Since my last column, several issues concerning quality care have arisen. The first was the voluntary recall by DePuy Orthopaedics of its ASR™ Hip Resurfacing System and its ASR™ XL Acetabular System. The recall was announced by DePuy on Aug. 24, and the AAOS followed with a notice in Headline News Now on Aug. 27, and a Patient Safety Member Alert on Sept. 3.
John J. Callaghan, MD
The recall was based on data from the National Joint Registry of England and Wales, underscoring the importance of a national registry and the impact it can have on patient safety and quality care. The AAOS has long advocated the establishment of a national registry in the United States, resulting in the formation of the American Joint Replacement Registry (AJRR) earlier this year, and we will continue to work with all stakeholders—industry, specialty societies, payors, government agencies, and patients—to expedite implementation and data collection.
If you need additional information on this recall, I encourage you to see the online version of this article, which includes links to the notice and information for surgeons and patients. If you have any questions, you can contact Katherine Sale, AAOS manager of biomedical research and regulation, at firstname.lastname@example.org
Disclosure and transparency
A second issue highlights the need for transparency—particularly in the relationships between orthopaedic surgeons and industry. A recent study in the Archives of Internal Medicine focused on the disclosure of conflicts of interest among orthopaedic journal authors. The AAOS is preparing a response, but the facts of the study underscore the need for orthopaedic publications to establish standard disclosure policies and for orthopaedic surgeons to be forthright in disclosing any relationships with industry.
The AAOS has long promoted transparency and in recent years has strengthened our disclosure policy and made disclosure mandatory for authors, editors, faculty, presenters, and volunteers. I encourage all members to take advantage of the AAOS Disclosure Database.
Quality Project Team
As I write this, I am preparing for the September meeting of the AAOS Board of Directors. I anticipate that during that meeting, the Board will be taking two steps that underscore not only our individual commitments to delivering quality care and serving the best interests of our patients, but also our Academy’s commitment to “serve the profession, champion the interests of patients, and advance the highest quality musculoskeletal health.”
At that meeting, the Board will hear the final report of the Quality Project Team. This team was formed 4 months ago to address the rapid and substantial changes now occurring in the healthcare environment. Chaired by AAOS Treasurer Frederick M. Azar, MD, the Quality Project Team also included Kevin J. Bozic, MD, MBA; M. Bradford Henley, MD, MBA; John R. Tongue, MD; Kristy L. Weber, MD; and Daniel W. White, MD, LTC, MC, and was staffed by AAOS Medical Director William Martin III, MD, and Charles Turkelson, PhD, director of the AAOS department of research and scientific affairs.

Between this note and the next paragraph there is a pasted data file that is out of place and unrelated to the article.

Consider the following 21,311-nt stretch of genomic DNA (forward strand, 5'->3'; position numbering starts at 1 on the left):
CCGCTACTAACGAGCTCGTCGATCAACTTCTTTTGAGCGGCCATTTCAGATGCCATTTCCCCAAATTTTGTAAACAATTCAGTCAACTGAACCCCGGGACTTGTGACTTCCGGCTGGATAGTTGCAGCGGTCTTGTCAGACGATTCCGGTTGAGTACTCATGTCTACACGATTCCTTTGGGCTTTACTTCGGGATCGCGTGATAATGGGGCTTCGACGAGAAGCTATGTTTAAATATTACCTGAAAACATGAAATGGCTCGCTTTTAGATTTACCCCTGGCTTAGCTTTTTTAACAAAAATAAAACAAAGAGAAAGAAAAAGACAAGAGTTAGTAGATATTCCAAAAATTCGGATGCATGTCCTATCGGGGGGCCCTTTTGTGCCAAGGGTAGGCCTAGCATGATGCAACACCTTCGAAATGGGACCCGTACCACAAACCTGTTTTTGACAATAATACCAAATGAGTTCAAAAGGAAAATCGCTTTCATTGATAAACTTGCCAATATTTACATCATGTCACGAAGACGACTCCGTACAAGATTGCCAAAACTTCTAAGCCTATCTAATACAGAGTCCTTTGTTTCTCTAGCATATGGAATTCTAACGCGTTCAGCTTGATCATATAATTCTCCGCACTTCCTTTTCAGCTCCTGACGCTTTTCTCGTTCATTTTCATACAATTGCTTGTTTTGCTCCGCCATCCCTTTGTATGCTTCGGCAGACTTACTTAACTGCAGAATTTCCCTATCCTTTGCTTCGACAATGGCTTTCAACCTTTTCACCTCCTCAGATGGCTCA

The AAOS has always been a quality-oriented organization. As the Project Team notes, virtually all AAOS activities and programs are quality-related. Consider the following, for instance:
- Our advocacy efforts in Washington, D.C., are aimed not only at improving the quality of care for patients, but also the quality of practice life for our members.
- Our educational programs—from communication skills to self-assessment exams to surgical skills training—are aimed at improving members’ ability to provide quality care to their diverse patient populations.
- Our research programs are aimed at identifying evidence-based best practices through the development of clinical practice guidelines.
- Our communication efforts to members, patients, the public, industry, and others are aimed at delivering information that is accurate, trustworthy, and accessible.
The Project Team report includes the recommendation that the AAOS develop long-term strategies to take advantage of these strengths and to become known not only as a quality-oriented organization but also as a leader in the national quality movement.
On the national level, the new Patient Protection and Appropriate Care Act created hundreds of committees and commissions, many focused on the delivery of quality care. As the Department of Health and Human Services seeks members for these committees, the AAOS has the opportunity to recommend fellows for open positions. If you are interested in serving—in being a voice for orthopaedics and helping to shape the future of healthcare reform—I urge you to contact Dr. Martin.